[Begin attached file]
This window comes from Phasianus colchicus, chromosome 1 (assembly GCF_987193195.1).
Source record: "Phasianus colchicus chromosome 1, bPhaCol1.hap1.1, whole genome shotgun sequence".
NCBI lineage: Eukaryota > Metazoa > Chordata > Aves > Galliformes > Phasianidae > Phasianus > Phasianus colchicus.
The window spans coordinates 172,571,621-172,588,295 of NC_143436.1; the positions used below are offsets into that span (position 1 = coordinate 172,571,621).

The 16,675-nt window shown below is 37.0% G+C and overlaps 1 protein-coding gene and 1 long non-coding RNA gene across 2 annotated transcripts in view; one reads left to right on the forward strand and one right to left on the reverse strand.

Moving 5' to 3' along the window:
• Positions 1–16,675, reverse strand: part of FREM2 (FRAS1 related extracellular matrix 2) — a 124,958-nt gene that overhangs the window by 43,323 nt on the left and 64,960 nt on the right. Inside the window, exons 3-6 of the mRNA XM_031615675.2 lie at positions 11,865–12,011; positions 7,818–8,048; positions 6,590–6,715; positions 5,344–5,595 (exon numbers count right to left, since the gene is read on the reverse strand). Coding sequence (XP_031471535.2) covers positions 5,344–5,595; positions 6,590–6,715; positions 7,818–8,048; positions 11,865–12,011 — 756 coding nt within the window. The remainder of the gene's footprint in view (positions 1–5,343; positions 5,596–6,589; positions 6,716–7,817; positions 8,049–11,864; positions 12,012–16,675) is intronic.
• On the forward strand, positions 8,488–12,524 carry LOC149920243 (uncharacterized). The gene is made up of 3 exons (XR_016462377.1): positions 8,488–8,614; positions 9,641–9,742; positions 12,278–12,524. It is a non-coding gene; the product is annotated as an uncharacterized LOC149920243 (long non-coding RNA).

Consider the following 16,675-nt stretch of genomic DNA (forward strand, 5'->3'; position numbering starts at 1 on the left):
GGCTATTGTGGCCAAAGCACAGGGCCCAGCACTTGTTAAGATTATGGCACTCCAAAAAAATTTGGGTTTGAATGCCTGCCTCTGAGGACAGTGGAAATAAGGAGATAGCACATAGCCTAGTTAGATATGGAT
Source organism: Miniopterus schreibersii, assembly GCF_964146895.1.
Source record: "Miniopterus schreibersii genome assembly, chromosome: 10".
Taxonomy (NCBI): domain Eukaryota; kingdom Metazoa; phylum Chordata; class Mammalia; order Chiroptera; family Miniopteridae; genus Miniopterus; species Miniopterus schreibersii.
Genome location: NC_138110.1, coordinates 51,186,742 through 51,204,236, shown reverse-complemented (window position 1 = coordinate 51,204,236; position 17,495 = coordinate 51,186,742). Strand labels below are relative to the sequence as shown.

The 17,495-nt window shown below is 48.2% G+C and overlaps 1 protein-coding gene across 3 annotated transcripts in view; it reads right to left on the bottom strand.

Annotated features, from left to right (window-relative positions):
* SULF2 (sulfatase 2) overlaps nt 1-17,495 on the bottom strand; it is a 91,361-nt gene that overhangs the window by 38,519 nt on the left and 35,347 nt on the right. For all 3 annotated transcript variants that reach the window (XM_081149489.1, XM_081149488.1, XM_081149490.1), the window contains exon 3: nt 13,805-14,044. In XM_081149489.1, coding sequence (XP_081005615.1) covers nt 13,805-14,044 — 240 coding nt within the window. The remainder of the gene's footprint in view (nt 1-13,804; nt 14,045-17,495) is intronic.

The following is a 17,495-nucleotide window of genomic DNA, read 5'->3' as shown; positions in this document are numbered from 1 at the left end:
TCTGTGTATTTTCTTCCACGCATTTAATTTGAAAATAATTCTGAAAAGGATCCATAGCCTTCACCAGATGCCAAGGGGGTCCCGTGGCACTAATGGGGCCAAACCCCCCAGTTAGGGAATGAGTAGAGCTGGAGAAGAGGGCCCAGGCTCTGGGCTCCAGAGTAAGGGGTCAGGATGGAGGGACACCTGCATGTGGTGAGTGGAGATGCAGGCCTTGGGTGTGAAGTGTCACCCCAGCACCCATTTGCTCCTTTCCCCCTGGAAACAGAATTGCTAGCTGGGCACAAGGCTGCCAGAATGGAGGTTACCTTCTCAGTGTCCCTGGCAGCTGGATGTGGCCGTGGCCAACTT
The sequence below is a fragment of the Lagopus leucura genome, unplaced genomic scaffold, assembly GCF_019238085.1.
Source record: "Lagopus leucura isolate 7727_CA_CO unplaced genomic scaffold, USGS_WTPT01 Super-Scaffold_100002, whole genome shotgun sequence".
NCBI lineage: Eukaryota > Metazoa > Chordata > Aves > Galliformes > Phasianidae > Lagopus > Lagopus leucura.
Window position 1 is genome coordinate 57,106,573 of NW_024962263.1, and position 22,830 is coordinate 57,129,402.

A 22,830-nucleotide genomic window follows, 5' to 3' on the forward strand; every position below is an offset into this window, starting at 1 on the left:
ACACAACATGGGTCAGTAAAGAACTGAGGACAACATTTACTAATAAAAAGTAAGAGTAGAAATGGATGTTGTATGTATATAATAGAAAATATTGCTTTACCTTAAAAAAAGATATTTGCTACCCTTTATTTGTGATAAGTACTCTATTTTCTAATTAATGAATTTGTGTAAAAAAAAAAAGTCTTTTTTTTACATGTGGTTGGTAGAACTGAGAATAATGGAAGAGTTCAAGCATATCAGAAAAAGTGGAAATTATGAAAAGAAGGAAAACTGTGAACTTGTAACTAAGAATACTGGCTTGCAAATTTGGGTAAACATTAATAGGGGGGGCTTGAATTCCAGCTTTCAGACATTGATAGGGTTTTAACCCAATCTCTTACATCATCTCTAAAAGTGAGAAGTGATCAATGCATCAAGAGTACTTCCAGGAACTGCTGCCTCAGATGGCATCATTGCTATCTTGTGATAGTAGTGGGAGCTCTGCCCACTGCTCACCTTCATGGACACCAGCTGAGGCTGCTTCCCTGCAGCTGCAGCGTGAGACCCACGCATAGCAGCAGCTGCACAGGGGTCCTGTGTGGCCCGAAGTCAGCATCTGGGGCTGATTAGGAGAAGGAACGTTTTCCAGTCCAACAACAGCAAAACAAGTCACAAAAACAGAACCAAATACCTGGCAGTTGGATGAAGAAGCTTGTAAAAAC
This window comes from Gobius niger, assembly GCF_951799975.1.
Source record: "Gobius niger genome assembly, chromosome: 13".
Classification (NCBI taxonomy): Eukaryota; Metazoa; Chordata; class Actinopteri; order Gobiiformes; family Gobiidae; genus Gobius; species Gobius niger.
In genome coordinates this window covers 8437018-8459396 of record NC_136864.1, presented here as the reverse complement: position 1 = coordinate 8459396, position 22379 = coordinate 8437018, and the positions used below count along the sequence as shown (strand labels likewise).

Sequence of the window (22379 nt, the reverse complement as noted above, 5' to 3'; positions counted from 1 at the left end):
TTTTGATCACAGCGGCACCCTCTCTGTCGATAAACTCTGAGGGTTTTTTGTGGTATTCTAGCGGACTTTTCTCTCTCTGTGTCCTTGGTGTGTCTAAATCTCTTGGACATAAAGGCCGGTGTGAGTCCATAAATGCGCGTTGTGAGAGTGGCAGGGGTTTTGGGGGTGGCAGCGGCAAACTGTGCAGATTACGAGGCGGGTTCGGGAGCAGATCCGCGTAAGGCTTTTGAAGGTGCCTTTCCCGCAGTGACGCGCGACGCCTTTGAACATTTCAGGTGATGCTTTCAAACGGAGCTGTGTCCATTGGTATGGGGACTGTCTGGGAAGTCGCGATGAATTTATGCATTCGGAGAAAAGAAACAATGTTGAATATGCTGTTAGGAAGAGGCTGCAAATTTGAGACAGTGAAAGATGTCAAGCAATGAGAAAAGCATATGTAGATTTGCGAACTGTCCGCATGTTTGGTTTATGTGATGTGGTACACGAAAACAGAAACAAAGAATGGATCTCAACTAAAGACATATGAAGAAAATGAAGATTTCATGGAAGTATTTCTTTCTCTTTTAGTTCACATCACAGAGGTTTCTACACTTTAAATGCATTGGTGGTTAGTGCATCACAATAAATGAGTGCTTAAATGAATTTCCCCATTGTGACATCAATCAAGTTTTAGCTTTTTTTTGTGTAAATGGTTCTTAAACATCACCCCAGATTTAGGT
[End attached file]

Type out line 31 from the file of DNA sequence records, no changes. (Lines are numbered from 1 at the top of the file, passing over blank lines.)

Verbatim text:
TTTTGATCACAGCGGCACCCTCTCTGTCGATAAACTCTGAGGGTTTTTTGTGGTATTCTAGCGGACTTTTCTCTCTCTGTGTCCTTGGTGTGTCTAAATCTCTTGGACATAAAGGCCGGTGTGAGTCCATAAATGCGCGTTGTGAGAGTGGCAGGGGTTTTGGGGGTGGCAGCGGCAAACTGTGCAGATTACGAGGCGGGTTCGGGAGCAGATCCGCGTAAGGCTTTTGAAGGTGCCTTTCCCGCAGTGACGCGCGACGCCTTTGAACATTTCAGGTGATGCTTTCAAACGGAGCTGTGTCCATTGGTATGGGGACTGTCTGGGAAGTCGCGATGAATTTATGCATTCGGAGAAAAGAAACAATGTTGAATATGCTGTTAGGAAGAGGCTGCAAATTTGAGACAGTGAAAGATGTCAAGCAATGAGAAAAGCATATGTAGATTTGCGAACTGTCCGCATGTTTGGTTTATGTGATGTGGTACACGAAAACAGAAACAAAGAATGGATCTCAACTAAAGACATATGAAGAAAATGAAGATTTCATGGAAGTATTTCTTTCTCTTTTAGTTCACATCACAGAGGTTTCTACACTTTAAATGCATTGGTGGTTAGTGCATCACAATAAATGAGTGCTTAAATGAATTTCCCCATTGTGACATCAATCAAGTTTTAGCTTTTTTTTGTGTAAATGGTTCTTAAACATCACCCCAGATTTAGGT